1. That you're being met face-to-face enhances the chance they're OK--most crooks don't like exposing themselves!

2. You can copy-down his/her license plate number (BTW has the seller said he'll take them back if they're DOA?)

3. You know why two are being sold, yes?

Risk vs. reward vs. $40 Amazon on-your-doorstep guaranteed.
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Old 11-21-2008, 11:01 AM   #8
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I thought this article from Consumerist.com was relevant,
http://consumerist.com/5074465/i-lit...scammers-hands

Quote:
Herman's tale of eBay/Paypal buyer fraud is unusual because he not only met the scammer in person, he placed his item right in the guy's hands. Here's what happened:

Herman writes:

1. Posted my ad to sell a PS3 on Ebay
2. Got email from a man who is local, wants to buy my PS3 for the Buy it Now price
3. He said he wants to pay first, come pick it up the next morning
3. First time using Paypal, so I thought I'd be cautious and told him that first, the money has to be an Instant Payment
4. He agrees, transfers the money
5. Picks it up tomorrow morning, he seemed like an ok guy, started getting suspicious when he said he did not want to come inside
6. Gave him the PS3, he walked away, and drove off.
7. About a week after, Ebay sends me a message about this guy, saying the username is stolen
8. Suspicious, I tried to take the money out, Paypal told me the funds were invalid. All emails to the scammer go unanswered, of course.
9. Called Paypal, they set up a case that took 2 weeks and required me to send them identification verification,
10. They closed the case, saying they could not reimburse me the funds
11. I called Paypal to complain, and they told me the address existed, but it was not his address. I asked them, "You said your website needs address verification before anyone can send out instant payments, correct? What is the point of the address verification if you don't check it BEFORE allowing him to send instant payments?" Their reply? It was an issue they were "working on."

Basically no one could do anything for me, and I was out $650 (PS3 + 5 games). In retrospect, I should've double checked his information on Paypal before I gave him the goods. But you know what, when Paypal sells itself on how secure it is, and offers an option of payment that is secure because of address verification, you expect to do its job.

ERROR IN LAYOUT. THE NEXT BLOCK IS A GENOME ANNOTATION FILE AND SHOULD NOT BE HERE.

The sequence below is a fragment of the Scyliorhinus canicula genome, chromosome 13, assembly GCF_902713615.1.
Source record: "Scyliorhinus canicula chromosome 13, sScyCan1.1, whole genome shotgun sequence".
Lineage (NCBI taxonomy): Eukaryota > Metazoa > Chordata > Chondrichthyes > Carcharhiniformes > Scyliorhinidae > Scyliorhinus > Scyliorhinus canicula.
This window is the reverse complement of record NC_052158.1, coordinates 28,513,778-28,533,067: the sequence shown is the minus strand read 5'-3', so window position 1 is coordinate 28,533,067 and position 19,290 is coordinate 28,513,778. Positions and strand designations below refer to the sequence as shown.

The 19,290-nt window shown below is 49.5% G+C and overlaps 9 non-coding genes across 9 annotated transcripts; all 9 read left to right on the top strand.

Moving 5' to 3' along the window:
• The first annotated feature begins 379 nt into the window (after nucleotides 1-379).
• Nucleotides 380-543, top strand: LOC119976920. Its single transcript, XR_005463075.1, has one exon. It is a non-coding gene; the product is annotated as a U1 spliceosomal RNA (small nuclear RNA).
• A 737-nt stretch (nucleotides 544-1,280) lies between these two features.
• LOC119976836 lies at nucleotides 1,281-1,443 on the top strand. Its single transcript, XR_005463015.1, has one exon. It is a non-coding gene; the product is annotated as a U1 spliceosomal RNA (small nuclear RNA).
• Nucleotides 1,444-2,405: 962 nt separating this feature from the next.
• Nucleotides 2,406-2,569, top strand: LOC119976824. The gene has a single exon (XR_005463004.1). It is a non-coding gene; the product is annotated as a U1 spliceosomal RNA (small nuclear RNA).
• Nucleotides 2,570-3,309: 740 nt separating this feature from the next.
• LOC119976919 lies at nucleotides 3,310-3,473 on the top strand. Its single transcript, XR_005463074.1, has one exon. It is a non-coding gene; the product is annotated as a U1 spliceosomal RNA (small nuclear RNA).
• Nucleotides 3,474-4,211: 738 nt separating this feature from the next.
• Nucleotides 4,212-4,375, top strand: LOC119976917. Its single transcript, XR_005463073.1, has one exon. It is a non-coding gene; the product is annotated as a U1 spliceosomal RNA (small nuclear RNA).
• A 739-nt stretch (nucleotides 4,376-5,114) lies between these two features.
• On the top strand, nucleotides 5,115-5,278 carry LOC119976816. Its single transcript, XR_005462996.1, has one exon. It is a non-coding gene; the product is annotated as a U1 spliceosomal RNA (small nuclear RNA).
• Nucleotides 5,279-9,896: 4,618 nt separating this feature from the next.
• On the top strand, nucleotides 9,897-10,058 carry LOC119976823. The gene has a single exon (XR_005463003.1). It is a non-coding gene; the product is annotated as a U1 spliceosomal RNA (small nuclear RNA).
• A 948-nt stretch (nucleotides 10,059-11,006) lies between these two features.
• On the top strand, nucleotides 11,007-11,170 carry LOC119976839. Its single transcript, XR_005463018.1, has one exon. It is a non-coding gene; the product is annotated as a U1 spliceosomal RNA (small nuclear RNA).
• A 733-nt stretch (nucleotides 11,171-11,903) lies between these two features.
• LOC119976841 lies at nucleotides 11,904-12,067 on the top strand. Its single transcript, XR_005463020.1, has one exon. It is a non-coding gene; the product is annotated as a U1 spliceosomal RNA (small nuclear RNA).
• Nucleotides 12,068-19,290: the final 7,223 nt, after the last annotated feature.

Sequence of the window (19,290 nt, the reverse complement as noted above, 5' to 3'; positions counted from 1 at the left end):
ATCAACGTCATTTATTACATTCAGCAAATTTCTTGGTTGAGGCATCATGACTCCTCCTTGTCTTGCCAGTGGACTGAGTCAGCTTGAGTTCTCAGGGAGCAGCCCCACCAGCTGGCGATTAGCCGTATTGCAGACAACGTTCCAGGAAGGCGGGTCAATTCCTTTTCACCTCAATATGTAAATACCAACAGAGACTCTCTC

Some tips I got from Paypal were: If your ad was on Ebay, make sure to do the whole transaction using the Ebay website, so that at least they have it on record. Also, that its safer to ship it out then to meet the person upfront, because Ebay has no way to tell who did what.

Anyway, lesson learned, cut my losses, moved on. Hope this story helps!

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Old 11-21-2008, 11:58 AM   #9
donnoh
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Just curious, how much is selling this for that he would be willing to travel to some parking lot to deliver it to you?

I'd rather buy it from Amazon for $40 and avoid any issues.
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Old 11-21-2008, 12:17 PM   #10
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Quote:
Originally Posted by id242 View Post
I thought this article from Consumerist.com was relevant,
http://consumerist.com/5074465/i-lit...scammers-hands
Quote:
Also, that its safer to ship it out then to meet the person upfront,
Ship it and then meet in person???
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Old 11-21-2008, 12:20 PM   #11
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scandia101, Obviously the OP of that article meant "than" (comparison), instead of "then" (time).
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Old 11-21-2008, 04:34 PM   #12
Ladd Morse
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While I appreciate the community spirit and desire for readers to warn me off this CraigsList purchase, the original intent of my posting this discussion topic was to see if there were any specific things I could do "in the field" to check to see if these used TiVo wireless G adapters were functional.